The Star and Shield


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DF357
September 26, 2003, 03:27 PM
Just saw a cop show and got thinking....Anyone know the history of how a star got to be the emblem of a LEO ? How did it evolve into a shield ????

Inquiring minds want to know because a mind is a terrible thing to waste. Besides, I'm bored right now.

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ceetee
September 26, 2003, 05:01 PM
The first police were British... They wore badges that were (I believe, though I could be wrong) images of the small shields or "bucklers" that most foot soldiers (back in the day) wore strapped across their backs.

I'm not quite sure where the stars came from, though they do seem awfully Masonic...

DF357
September 29, 2003, 02:01 PM
I would have thought some historian would have chimed in here.

I suppose the British link would be a possibility. As far as the Masonic link, I never thought of that. I'll ask around at my next Lodge meeting !:)

4v50 Gary
September 29, 2003, 07:53 PM
There are quite a number of books on badges (but I have none). I would not say that the "shield" evolved into the star. Some agencies began with one and switched to the other. It depends on the whim of the Chief.

One thing though, Sheriffs tend to use stars. Don't know why though. Western tradition? Some shields had stars in the center. Another noteworthy thing is how the 5 point star seems to predominate in the midwest, then another point is added as you go further west and finally when you get to the Western States, you have seven point stars. However, some East Coast agencies have adopted those too.

Most Feds have always had shields. I think with the US Marshal it was the decision of the Marshal (who was assigned to the area) to issue the badge. Best thing to do is either attend a badge collector show and when you visit cities, see if there's a police museum.

I use to & have some stars of different agencies, but my favorite is a City Refuse Collector shield. It's long obsolete but in the old times, the licensee got to pick up trash, non-human of course; and it does have an advantage in that it doesn't fight back.;)

hansolo
September 29, 2003, 08:09 PM
"We don't need no steenkin' badges!"

Johnny Guest
September 29, 2003, 08:37 PM
- - - And, of course, it would be unthinkable that a badge in Texas not include the Lone Star. Even the agencies with the six- and seven-point star badges include the small, enamelled, State Seal in the center, at least all I've examined. I would tend to believe the Lone Star of Texas, first flown in October 1835, was taken from the United States flag, which had been around for under 60 years.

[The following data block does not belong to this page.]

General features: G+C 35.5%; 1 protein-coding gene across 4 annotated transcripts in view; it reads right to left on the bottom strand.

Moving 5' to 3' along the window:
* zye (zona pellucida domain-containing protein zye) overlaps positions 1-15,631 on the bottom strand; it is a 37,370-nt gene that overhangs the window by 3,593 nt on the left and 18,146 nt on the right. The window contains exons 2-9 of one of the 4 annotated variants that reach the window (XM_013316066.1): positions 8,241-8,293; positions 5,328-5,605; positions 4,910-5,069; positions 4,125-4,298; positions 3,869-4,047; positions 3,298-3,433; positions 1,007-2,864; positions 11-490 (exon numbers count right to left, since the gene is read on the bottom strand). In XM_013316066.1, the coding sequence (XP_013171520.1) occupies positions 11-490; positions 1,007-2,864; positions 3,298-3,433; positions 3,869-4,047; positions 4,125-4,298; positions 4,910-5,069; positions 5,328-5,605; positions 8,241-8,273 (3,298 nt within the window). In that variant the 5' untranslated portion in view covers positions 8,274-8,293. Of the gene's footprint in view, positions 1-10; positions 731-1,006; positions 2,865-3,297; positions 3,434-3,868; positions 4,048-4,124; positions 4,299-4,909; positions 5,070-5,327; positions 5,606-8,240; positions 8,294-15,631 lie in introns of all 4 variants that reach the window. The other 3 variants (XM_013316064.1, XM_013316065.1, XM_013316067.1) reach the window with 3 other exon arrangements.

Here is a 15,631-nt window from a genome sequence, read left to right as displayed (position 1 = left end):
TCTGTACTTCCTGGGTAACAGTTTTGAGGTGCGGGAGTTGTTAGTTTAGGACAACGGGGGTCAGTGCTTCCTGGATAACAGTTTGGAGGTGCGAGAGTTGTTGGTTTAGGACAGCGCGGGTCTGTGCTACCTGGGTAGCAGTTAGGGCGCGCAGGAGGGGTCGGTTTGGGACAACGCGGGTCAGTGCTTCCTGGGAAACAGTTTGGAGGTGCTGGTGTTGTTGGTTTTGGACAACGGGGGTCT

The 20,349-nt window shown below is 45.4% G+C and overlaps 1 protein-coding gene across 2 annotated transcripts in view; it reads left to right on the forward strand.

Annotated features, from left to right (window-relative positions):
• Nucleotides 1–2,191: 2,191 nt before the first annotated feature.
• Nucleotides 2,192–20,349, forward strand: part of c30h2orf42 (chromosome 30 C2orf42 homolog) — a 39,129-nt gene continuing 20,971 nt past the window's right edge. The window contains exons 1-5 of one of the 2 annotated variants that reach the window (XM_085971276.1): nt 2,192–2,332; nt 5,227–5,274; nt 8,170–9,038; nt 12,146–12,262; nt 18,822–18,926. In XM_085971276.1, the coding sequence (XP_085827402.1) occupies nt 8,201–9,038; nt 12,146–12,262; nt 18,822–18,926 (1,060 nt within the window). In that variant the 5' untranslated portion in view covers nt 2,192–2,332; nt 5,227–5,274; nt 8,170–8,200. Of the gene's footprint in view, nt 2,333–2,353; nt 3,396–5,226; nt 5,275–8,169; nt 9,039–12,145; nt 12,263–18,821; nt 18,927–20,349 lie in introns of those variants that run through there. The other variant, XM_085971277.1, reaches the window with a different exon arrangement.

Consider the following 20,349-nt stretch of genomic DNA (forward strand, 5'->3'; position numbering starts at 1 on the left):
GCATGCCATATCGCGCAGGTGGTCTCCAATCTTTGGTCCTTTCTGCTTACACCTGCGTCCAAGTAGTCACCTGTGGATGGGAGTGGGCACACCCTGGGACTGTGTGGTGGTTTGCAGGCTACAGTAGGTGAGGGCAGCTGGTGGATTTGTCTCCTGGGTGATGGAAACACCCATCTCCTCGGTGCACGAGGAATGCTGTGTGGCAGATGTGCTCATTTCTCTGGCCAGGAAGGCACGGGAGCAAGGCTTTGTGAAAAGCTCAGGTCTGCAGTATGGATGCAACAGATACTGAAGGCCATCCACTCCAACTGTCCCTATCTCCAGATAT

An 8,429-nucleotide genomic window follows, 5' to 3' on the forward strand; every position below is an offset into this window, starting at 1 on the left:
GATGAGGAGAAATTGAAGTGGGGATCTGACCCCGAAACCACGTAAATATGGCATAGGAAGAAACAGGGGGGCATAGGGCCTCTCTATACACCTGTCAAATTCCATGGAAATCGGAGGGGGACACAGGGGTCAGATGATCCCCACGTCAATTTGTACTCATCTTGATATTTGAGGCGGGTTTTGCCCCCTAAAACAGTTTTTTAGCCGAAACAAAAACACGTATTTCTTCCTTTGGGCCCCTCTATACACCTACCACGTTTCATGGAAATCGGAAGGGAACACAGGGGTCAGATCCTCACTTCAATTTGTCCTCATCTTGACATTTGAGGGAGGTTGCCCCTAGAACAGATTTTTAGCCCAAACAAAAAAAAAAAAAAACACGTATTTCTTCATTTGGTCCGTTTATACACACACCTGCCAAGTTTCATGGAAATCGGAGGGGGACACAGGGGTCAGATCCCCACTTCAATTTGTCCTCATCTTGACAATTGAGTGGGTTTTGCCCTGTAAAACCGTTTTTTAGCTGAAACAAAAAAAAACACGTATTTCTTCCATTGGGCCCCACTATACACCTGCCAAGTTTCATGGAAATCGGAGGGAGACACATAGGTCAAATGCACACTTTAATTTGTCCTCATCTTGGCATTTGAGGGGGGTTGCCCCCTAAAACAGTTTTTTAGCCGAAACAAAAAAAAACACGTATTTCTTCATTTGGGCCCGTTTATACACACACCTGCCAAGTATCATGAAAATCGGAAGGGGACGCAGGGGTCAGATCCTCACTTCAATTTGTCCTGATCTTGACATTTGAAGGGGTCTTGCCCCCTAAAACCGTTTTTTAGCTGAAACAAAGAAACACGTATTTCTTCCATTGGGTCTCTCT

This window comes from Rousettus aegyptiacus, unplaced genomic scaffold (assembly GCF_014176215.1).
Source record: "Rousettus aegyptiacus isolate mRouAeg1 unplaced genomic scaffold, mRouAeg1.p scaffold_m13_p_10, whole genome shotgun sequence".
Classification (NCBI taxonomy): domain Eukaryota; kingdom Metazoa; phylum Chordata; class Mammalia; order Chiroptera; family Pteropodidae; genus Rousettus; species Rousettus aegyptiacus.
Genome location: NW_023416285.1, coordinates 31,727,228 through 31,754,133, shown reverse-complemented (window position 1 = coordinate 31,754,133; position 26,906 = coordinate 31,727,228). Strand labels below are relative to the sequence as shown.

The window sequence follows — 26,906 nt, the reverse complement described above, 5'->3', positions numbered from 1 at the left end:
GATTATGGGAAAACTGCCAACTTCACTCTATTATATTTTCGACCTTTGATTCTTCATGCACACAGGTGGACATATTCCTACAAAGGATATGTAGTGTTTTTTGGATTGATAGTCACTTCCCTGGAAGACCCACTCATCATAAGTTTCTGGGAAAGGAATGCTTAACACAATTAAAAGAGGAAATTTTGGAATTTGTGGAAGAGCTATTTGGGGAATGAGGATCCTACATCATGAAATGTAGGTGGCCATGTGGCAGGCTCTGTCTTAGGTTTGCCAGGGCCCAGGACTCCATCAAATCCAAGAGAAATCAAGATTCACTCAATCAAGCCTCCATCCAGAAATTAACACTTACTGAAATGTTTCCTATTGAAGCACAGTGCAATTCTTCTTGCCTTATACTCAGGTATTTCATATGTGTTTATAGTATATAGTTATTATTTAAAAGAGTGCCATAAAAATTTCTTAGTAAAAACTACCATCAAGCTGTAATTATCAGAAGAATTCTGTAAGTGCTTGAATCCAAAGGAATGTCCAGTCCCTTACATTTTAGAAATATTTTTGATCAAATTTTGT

The intertwined association of Freemasonry, the five pointed star, and the symbols of the USA and Texas, has long been noted, probably for good reason. Someone will probably comment on the satanic pentagram at about this point, which relationship to THE STAR is easy to deny but impossible to disprove.

Many agencies use an oval badge - - Which, I suppose is the shape of many historic shields, huh?

Gary, I have indeed seen many US Marshal badges in a shield shape, but I note that the current USM Service badge uses the five point star-in-circle shape - - Sort of a BIGGER, new-and-"improved," version of the Texas Ranger badge.

One fairly popular police badge is an adaptation of the fire fighter Maltese Cross, with an eagle atop it, yielding a rather oval shape. Which leads to the question: Why do fire departments use the Maltese Cross?

Best,
Johnny

4v50 Gary
September 29, 2003, 09:04 PM
I've seen several early Marshal badges and there's quite a few variations of the shield. Was told by one Marshal that whoever was the Marshal got to pick. Methinks the first Federal LE killed was a Marshal. There's also a Supreme CT case involving the Marshal where somebody slapped a Supreme (on board a train) and the Marshal became outraged, shouted something to the extent that "You can't do that" and pulled out his Colt blackpowder revolver and shot him. Supremes held it was a good shooting in defense of a Federal Official.

Maltese Cross or adaption of the Irish Clover? I dunno. The FD around here has a shield with an eagle (or phoenix) atop.

At one of the Civil War sites (they were asking about the NY Fire Zouaves, 5th NY), some one was asking for about the badges of firemen back in those days. If I'm not mistaken, the fire companies were private and you could subscribe for service. Hence you got a plaque that was mounted on the exterior of the insured place. If your place was burning, they'd do their best. If your place wasn't insured, they'd dallied. First time I saw those plaques was in Charleston, SC.

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